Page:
History: The Scottish Pipers’ Association Junior Competition of 45 Years Ago

The following comes from the November 8, 1972 edition of the Oban Times and is by its then piping correspondent, John MacFadyen. The Oban Times is a popular newspaper and reflects a wide range of west Highland and Argyllshire news. To its credit it has, over the years, always had a piping column, a column usually written by a leading piper or authority on piping such as John. This article was headlined ‘Among the Amateurs’ and has as its basis the annual junior competition run by the Scottish Pipers’ Association. The picture above is of Robert Barnes and James Hardie, two pipers mentioned in the article…

At this time of year there are few places less attractive than Washington Street, Glasgow. In fact, when one comes to think of it, there are few places less attractive to Washington Street at any time of year. The grey asphalt canyon is rescued from complete obscurity only by the fact that it houses two distilleries and the headquarters of the Scottish Pipe Band Association [now the RSPBA] and it was there in the street and in the headquarters that a week last Saturday I hear some of the best amateur playing I’ve heard in recent years.

With twenty entrants in the piobaireachd and over thirty in the light music the tuning facilities were strained beyond the limit, and the cul-de-sac bathed in warm autumnal sunshine, became, for a time, one of the tuning areas reminiscent of the area around the Drimvargie Drill Hall or the motor showroom in Oban, both of which have been pressed into service in recent years for tuning purposes.

Cameron Edgar is now a respected senior adjudicator for the RSPBA

First prize in the Piobaireachd competition was won by Hutchesons’ Grammar School boy Cameron Edgar and his playing of the ‘Red Speckled Bull’ drew comments of wonder and admiration from all who heard and understood. That he was a clear winner is sure, but he was closely followed by Ian Larg, Dundee, who gave a most impressive rendering of ‘MacDougall’s Gathering’. This tune had a lot of maturity in it especially in the Urlar and once he strengthens his crunluath and realises that the fastest way to play the movement is not necessarily the best, he should become, like the winner, a strong medal [Gold Medal] candidate.



Another player of formidable promise is young Jim Hardie from Bishopbriggs. Following in his father’s footsteps, he is making a name for himself at a comparatively early age and his ‘MacFarlane’s Gathering’ was well played on a sweet instrument. The tune itself, however, is not of the calibre of the other two and in piping, as in most other walks of life, a good big tune will always beat a good small one.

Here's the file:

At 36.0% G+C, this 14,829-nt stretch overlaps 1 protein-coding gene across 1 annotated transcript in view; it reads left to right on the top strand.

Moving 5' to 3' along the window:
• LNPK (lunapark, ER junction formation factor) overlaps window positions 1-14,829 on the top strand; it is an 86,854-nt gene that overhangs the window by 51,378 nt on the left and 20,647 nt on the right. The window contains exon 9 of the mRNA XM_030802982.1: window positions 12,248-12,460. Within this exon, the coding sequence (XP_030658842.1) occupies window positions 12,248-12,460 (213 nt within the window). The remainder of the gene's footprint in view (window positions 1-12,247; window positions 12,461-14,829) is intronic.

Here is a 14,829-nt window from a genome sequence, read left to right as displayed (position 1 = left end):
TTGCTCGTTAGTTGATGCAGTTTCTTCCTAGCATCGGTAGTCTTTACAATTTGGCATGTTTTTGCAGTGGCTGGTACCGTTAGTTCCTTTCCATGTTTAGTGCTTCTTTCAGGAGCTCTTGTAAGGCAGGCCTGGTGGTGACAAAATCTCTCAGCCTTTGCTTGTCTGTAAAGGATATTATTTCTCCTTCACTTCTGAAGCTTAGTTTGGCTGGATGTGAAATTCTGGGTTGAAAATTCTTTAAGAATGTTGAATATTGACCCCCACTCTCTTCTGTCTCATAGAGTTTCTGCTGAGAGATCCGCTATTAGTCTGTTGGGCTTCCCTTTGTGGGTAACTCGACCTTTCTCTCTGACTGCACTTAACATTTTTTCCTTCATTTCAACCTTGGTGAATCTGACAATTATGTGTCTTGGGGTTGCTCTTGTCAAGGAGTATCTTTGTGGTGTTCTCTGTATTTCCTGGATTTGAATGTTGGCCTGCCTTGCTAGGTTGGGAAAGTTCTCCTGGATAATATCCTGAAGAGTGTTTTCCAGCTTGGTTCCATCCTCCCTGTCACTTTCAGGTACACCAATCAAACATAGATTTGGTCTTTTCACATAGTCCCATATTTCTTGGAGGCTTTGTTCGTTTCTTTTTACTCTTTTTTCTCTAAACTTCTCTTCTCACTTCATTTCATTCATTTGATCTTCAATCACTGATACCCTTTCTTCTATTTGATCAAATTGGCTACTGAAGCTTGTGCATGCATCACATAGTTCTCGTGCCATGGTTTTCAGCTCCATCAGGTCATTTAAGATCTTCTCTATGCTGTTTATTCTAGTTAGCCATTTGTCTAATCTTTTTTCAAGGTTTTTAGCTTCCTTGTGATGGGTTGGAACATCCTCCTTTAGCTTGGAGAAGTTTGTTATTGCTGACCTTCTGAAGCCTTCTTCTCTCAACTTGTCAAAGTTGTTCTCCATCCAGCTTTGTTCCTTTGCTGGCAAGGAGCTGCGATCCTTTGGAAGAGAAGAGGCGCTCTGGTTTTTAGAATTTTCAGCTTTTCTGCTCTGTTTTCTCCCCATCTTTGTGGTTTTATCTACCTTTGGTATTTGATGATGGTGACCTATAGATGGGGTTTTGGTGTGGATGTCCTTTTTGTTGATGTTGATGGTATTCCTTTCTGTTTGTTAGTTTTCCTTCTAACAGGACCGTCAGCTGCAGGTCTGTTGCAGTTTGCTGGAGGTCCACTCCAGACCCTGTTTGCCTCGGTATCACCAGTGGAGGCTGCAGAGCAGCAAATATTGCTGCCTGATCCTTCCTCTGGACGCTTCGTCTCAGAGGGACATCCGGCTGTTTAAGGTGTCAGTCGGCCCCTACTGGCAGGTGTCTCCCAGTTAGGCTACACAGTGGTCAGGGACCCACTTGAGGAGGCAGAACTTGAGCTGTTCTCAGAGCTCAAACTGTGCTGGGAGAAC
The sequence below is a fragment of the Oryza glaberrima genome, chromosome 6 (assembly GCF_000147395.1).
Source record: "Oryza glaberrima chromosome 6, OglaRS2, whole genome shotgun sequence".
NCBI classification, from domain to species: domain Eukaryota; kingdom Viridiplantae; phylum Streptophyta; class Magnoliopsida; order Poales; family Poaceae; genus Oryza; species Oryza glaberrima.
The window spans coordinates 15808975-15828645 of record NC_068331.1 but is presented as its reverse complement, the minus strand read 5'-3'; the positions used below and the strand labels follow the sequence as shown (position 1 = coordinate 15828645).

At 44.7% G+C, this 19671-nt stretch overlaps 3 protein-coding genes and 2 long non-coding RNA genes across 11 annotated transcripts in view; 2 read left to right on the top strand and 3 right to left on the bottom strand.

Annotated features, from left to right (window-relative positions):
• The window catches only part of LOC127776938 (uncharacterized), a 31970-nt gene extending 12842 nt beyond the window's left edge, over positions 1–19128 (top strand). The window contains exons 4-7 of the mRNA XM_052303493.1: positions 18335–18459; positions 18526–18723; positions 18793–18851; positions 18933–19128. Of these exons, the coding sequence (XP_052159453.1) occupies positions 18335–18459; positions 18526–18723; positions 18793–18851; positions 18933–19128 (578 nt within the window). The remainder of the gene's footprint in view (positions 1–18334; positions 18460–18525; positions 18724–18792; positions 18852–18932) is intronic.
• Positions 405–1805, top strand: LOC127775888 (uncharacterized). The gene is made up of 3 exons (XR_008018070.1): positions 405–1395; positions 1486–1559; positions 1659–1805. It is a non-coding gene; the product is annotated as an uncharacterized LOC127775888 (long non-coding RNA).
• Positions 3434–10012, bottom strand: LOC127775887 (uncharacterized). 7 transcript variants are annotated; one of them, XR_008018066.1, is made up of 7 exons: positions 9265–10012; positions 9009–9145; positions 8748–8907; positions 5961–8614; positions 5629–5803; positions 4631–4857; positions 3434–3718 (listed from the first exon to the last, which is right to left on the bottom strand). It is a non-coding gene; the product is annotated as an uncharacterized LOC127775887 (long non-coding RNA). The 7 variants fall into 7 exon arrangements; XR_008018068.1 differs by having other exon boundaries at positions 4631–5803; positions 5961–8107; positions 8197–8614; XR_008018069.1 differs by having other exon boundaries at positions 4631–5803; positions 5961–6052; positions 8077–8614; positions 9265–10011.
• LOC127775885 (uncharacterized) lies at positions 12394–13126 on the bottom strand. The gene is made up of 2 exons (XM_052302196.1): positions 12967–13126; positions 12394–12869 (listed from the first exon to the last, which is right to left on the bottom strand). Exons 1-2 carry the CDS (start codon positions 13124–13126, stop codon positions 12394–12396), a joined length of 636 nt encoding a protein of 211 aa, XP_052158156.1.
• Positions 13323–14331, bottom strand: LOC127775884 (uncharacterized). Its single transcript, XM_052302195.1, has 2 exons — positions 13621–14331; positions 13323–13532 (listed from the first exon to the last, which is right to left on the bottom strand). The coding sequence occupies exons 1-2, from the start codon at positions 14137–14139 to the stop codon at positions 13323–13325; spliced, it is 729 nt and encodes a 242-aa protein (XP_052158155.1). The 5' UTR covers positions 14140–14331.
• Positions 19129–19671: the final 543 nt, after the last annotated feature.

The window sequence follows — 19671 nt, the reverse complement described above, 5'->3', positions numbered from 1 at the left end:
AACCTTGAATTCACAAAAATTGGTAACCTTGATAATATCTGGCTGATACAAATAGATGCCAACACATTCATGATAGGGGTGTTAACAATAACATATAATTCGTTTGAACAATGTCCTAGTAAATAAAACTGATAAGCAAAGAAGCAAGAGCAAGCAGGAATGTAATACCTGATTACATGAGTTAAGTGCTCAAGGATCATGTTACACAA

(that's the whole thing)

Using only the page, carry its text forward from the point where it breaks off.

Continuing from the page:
Fourth was Donald McBride, a diminutive player from the East and his playing of the Taorluath Singling was most impressive and showed that despite his extreme youth he had a surprisingly clear idea of what he was trying to do.

Ronald Morrison, the piobaireachd adjudicator, was as astonished as anyone else, not only at the high standard of the prizewinners but at the standard in depth and the musical standard of the instruments. The other interesting and encouraging observation was the comparatively large number of professionals with pupils taking part, and when one saw such as Bob Hardie, Donald MacPherson, Iain MacFadyen, Angus MacLellan, Seumas MacNeill and James McIntosh all listening to and tuning pipes, one was reminded of Oban, Inverness and London.

The light music showed an equally high standard, especially the Jig competition and adjudicator John Percival had his work cut out to select his short leet of eight for the March and Strathspey and Reel competitions. The eventual winners were:

Marches: 1 James Hardie, ‘Hugh Kennedy’ 2 Ian Larg, ‘Bonnie Ann’ 3 Robert Barnes, ‘Ross-shire Volunteers’ 4 Donald McBride, ‘Brigadier Cheape of Tiroran’, and in the Strathspey & Reel: 1 Robert Barnes 2 James Hardie 3 Ian Larg 4 Alan Walters.

Although not in the lists young Alan MacLeod impressed me with his playing of the ‘Braes of Brecklet’, and although technically a little suspect, he had a refreshing musical quality about his playing rarely found in young players nowadays. Too often they become obsessed by the desire for technical excellence with the result that in many cases it is a succession of notes that are being played instead of a tune.

Donald McBride, a few years on from his success at the SPA

As I have said the Jig playing was first class and resulted in another win for Donald McBride followed by David and Robert Barnes and another promising young player from Bathgate, James Drummond.

Chairman of the Day was Chief Inspector Angus MacDonald, ex-pipe major of the City of Glasgow Police Pipe Band, and the competition was organised by the Scottish Pipers Association….


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